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The Development of Detective Fiction :: Crime, Scandal, Spectacle

The Development of Detective Fiction

The rise of the short story and the detective story can be contributed in large part to the success of Arthur Conan Doyle’s detective stories published in George Newnes’s Strand Magazine (Priestman 41).  Newnes strategically juxtaposed “fragmented selections of events from the contemporary world as a form of amusement for the mass public” (Priestman 41).  Detective novels functioned as a diversion from reality, while relying on facts.  Each tale was self-contained, so that every conclusion satisfied readers, but also managed to stimulate their appetite for another similar mystery (Priestman 43).  Detective fiction offered a more comprehensive view of crime, its origins, and the means of detection as a way of solving crime.  Readers appreciated detective fiction for its ability to make readers think critically about and question the world around them.  The thinking that emerged from the Enlightenment movement appealed to human reason, and the subsequent desire for society to understand and interpret the nature of crime and its detection.  Reading detective fiction also allowed readers to indulge in extraordinary reading through “suspending disbelief and ignoring the extranuclear realities of the author’s fabrication” (Delamater and Prigozy 31).  While intellectuals were able to detect and analyze crime, not everything they did was coherent and realistic. As the central character, the detective had to be a source of knowledge and authority, while also capturing the readers’ attention.  Readers were “hooked” by this new genre and became wrapped up in the details of crime, especially the mannerisms and methods of the detective.

“Ideal imago” detectives, identified more by themselves than for the actual crimes they solve, maintain the moral code in a dysfunctional society and help explain the audience of mature readers who make detective fiction so popular (Delamater and Prigozy 2).  Serving as an embodiment of the ideal imago, detectives “signify the conscious and unconscious ideal images an individual uses to uphold and enhance his or her management of reality” (Delamater and Prigozy 30).  Holmes is perhaps the most recognized “ideal imago” detective of all time.  Much of the excitement surrounding Holmes was concerned with his ability convey the ordinary world as extraordinary.  Readers were fascinated with his methods of detection and personality quirks.  Ultimately, however, readers must find a detective whom they can identify with in order for ideal images to enter and become a sustainable part of the reader’s mind (Delamater and Prigozy 30).  Readers could relate to Holmes because he embodied the ideal Victorian.  Briefly, Holmes’s profession was simply who he was, what he knew, and how he thought (Priestman 50).  Ousby insists, “to Holmes, criminals and human problems are simply scientific puzzles, opportunities for a display of expertise” (156).  Detective work came naturally to Holmes precisely because of the way he had grown up and the interests he had taken as an adult.  His confident and calm demeanor ultimately captured the attention of readers who were looking for a credible source of entertainment.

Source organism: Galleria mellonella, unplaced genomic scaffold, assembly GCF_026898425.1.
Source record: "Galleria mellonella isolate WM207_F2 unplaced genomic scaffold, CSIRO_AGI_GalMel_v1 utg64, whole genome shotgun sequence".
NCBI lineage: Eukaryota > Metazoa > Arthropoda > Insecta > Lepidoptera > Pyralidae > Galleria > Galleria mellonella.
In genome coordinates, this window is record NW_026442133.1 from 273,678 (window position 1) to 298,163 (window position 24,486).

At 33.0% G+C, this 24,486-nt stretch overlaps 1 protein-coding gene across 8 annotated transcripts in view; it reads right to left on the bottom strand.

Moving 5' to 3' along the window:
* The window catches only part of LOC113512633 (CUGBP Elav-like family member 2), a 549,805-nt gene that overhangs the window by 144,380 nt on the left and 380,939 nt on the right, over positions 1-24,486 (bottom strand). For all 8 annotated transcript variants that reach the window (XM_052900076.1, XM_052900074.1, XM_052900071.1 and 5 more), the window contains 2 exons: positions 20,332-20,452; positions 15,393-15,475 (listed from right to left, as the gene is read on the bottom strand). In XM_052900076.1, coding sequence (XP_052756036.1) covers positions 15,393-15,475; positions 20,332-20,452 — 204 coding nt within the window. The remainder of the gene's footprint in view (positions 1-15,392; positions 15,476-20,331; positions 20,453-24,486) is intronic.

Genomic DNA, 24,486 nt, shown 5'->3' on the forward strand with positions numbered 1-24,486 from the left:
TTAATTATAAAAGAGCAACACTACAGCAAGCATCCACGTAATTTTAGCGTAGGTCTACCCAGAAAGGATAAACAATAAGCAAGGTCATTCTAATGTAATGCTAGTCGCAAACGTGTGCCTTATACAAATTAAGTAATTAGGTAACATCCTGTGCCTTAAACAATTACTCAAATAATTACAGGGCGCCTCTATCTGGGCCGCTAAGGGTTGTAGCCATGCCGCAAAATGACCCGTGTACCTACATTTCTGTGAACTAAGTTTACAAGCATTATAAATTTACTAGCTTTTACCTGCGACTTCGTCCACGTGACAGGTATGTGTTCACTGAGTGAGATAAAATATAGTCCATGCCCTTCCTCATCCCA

Holmes relied on logic and practical methods to solve crime.  Holmes’s methods “combine the scientist’s precision and attention to detail with the flamboyance of the showman and the preux chevalier’s passion for justice and mercy” (Ousby 140).  Not only was Holmes a detective in the traditional sense, but he also acted as the “great detective” in a theatrical and heroic sense.  Towards the end of the Baskerville case, Holmes declares, “I shall soon be in the position of being able to put into a single connected narrative one of the most singular and sensational crimes of modern times” (Doyle 884).  Holmes was vaulted to a high position in society as a result of his solving crimes and mysteries outside the realm of ordinary police work.  Detectives served as exemplary objects because of their enviable ability to solve mysteries and maintain a sense of morality even when others around them fail (Delamater and Prigozy 30).  Holmes took great pride in his detective skills and received new motivation each time he solved a mystery.

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